The Martyrs of Uganda Died Because They Resisted the Aberrosexual Desires of Their King
Text: Giuseppe Nardi
The Eponymous Flower
Sunday, November 29, 2015
Charles Lwanga and Companions
(Kampala) On Saturday, 28 November Pope Francis visited Namugongo in Uganda. At 8:30, he visited the memorial of the Anglican martyrs and at 9 o’clock the memorial of the Catholic martyrs. There he will conclude with the celebration of the Mass. In Namugongo, Charles Lwanga and other pages at the court of the Kabaka, king of Buganda were burned alive because of their Christian faith on 3 June 1886. In 1887 a total of 32 Christians were executed at the royal court in fourteen months between late and early 1885. 22 of them were Catholics, as well as Charles Lwanga.
The martyrs of Uganda were beatified by Pope Benedict XV in 1920. In 1964 they were canonized by Pope Paul VI. on and June 3, has since been the Memorial of St. Charles Lwanga and his Companions.
The visit to Namugongo occupies a central place for the visit to Uganda. There the Pope will celebrate his only public Mass in this East African country.
The Martyrdom of Charles Lwanga and Companions for Their Faith and Chastity
The visit is not without its explosiveness. Uganda has been widely criticized in the recent past because of the very different paths it took in matters of homosexuality, abortion, contraception and AIDS, than the West with its customary abortion and contraceptive mentality. The events in Namugongo have to do with homosexuality, and thus with AIDS and prevention, and are therefore of particular relevance. But hardly anyone knows that in Europe.
To learn why Charles Lwanga and the other Christians found such a cruel death, you have to read the Roman martyrology. Charles Lwanga came, like his companions, from the Bagandian nobility. The young noble sons were part of the entourage of the king, whom they served. The King of Buganda was then Mwanga II. While Charles Lwanga and other young nobles were baptized and followed Christ the King with great zeal his ear was lent in contrast to the Islamic emissaries trying push back the growing Christian influence by the persecution of Christians, of Catholics and Anglicans.
Polygamy, Homosexuality and Islam
The reasons were not only political (influence by British, German and Arab, Anglicans, Catholics and Muslims), but also moral. The Roman martyrology speaks of the “obscene demands” of the king. This refers to homosexual desires of the then 20th Kabaka (king). These desires were rejected by Christians at his court. Mwanga II. put them to death for it.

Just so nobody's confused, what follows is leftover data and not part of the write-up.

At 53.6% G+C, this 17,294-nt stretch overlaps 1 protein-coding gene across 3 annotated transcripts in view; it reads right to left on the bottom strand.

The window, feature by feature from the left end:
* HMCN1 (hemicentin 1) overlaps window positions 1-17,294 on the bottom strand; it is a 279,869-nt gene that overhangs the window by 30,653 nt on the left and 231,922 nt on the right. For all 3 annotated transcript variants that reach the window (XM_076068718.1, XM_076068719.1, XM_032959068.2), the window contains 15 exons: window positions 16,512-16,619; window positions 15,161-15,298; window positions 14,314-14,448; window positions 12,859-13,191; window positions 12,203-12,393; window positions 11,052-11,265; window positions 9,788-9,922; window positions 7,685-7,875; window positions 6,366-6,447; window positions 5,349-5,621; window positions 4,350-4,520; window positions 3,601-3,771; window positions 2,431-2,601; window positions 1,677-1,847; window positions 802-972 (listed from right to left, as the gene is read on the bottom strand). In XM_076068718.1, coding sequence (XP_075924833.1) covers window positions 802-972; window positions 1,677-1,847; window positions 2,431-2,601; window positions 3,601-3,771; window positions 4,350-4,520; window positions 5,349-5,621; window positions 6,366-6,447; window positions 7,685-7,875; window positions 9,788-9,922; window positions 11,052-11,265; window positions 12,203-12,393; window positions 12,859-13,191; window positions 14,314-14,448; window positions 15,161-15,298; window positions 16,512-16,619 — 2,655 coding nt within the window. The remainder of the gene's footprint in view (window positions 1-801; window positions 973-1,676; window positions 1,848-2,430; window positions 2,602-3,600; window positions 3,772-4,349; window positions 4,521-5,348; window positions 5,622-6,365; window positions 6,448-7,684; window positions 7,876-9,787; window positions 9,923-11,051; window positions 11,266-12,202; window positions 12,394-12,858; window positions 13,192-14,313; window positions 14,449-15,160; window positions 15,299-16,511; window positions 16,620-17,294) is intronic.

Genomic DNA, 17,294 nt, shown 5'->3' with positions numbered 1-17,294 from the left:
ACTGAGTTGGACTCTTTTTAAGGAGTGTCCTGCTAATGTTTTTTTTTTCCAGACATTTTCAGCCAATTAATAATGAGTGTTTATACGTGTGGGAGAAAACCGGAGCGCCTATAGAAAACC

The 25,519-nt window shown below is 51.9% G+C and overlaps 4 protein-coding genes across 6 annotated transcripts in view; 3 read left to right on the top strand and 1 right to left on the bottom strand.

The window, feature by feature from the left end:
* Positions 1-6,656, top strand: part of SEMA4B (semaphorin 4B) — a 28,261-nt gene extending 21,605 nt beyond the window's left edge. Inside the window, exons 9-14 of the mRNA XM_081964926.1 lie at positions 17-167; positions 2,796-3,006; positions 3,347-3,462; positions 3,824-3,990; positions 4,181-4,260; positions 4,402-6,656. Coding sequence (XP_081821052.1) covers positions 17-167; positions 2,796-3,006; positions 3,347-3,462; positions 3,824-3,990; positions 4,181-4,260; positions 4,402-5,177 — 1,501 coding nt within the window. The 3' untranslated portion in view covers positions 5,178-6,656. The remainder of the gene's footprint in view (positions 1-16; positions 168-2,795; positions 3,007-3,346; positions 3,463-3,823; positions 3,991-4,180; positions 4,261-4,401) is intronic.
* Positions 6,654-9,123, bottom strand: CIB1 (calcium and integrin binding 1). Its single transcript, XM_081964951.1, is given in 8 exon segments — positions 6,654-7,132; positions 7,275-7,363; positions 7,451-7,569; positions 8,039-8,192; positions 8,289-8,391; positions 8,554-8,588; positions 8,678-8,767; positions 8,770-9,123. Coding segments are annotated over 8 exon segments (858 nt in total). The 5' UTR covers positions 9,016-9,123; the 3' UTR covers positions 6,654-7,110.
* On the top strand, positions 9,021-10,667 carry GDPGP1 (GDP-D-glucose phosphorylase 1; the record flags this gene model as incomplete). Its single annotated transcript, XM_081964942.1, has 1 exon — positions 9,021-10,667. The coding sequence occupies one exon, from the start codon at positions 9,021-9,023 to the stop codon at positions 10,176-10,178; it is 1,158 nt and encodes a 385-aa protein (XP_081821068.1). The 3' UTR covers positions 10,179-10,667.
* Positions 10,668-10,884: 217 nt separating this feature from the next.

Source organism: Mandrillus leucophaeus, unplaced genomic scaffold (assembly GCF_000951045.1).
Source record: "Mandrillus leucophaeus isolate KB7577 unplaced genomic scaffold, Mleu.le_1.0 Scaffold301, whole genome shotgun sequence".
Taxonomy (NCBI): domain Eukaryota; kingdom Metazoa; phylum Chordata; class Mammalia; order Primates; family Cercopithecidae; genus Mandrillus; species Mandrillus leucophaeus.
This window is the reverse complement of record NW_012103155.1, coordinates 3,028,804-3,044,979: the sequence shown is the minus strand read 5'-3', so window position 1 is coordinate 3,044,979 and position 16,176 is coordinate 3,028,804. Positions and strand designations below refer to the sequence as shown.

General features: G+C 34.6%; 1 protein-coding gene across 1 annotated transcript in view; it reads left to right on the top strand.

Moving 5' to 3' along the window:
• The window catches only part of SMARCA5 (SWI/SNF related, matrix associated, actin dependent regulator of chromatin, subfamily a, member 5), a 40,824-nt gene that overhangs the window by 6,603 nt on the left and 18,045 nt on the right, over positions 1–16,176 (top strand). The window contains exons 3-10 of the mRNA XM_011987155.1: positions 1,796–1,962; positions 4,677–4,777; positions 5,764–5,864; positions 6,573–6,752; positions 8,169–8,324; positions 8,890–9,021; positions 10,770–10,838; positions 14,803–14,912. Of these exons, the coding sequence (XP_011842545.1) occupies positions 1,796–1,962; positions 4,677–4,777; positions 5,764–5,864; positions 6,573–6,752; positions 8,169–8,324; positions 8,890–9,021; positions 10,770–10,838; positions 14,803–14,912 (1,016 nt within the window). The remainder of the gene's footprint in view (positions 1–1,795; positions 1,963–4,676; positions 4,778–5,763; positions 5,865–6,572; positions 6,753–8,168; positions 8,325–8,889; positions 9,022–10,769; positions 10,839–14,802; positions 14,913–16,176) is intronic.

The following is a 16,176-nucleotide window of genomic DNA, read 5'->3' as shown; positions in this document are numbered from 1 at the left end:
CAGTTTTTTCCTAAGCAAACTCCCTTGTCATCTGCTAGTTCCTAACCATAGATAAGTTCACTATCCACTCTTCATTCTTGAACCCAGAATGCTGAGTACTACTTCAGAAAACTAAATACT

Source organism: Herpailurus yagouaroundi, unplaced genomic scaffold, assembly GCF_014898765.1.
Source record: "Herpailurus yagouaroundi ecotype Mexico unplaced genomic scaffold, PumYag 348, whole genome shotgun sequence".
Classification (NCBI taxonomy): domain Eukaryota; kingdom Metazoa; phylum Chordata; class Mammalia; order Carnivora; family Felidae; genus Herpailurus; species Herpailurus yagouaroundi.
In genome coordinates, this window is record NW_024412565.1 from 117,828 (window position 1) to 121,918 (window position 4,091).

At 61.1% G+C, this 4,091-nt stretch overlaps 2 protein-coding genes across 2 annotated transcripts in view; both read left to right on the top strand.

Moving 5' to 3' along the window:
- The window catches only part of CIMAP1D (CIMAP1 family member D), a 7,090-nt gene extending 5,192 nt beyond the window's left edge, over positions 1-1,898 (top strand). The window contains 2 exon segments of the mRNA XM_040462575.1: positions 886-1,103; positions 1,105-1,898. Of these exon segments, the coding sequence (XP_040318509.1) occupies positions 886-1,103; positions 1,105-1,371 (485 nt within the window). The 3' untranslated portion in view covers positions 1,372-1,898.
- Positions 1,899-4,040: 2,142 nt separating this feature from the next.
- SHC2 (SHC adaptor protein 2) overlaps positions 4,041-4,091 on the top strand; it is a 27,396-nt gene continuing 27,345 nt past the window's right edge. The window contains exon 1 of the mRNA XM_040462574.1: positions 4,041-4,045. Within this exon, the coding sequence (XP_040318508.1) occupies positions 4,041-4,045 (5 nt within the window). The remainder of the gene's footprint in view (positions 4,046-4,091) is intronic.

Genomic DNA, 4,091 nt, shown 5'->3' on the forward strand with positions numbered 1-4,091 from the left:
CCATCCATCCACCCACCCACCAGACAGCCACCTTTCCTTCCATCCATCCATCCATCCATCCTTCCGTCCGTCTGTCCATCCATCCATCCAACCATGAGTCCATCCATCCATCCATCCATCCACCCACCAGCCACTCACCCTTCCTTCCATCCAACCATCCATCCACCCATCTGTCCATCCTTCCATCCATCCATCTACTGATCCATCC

The highlight of this persecution was on June 3, the burning of Charles Lwanga and twelve companions in Namugongo, where a church was built in their memory. The Muslim advisor at the king’s court had fewer problems with the way of life of the king. This was officially mainly for polygamy, who paid homage to the Kabaka of Buganda. The Christian understanding of marital monogamy was a serious cultural break with political implications. Due to the numerous women of Kabaka the various tribes of Baganda had share in the kingship. Polygamy was the matriarchal element of the unwritten constitution that secured kingship of all the tribes on a rotating basis. Islam, which permits polygamy, came to meet these political needs. This was also unofficially more congenial for the tyrannical King’s homosexual desires, who desired to demonstrate his power in the sense of the sexual domination of men and women.
The Kabaka was overthrown later, was baptized Anglican, and returned with the British to power, but was soon overthrown again in a joint action by the British and tribal superiors and died in 1903 in British exile in the Seychelles.
At the 117th anniversary of the Martyrdom the CDF Took a Position in 2003 on Homsexuality
It was no accident that the CDF, with the signature of its then prefect Joseph Cardinal Ratzinger, precisely on June 3, 2003, published the document “Considerations Regarding Proposals of Legal Recognition for Unions Between Homosexual Persons.” It was a document on an issue that is one of the most controversial of our time. On this subject, the Catholic Church was exposed to massive external, but also internal pressure.
In the “Considerations” the CDF states initially on marriage: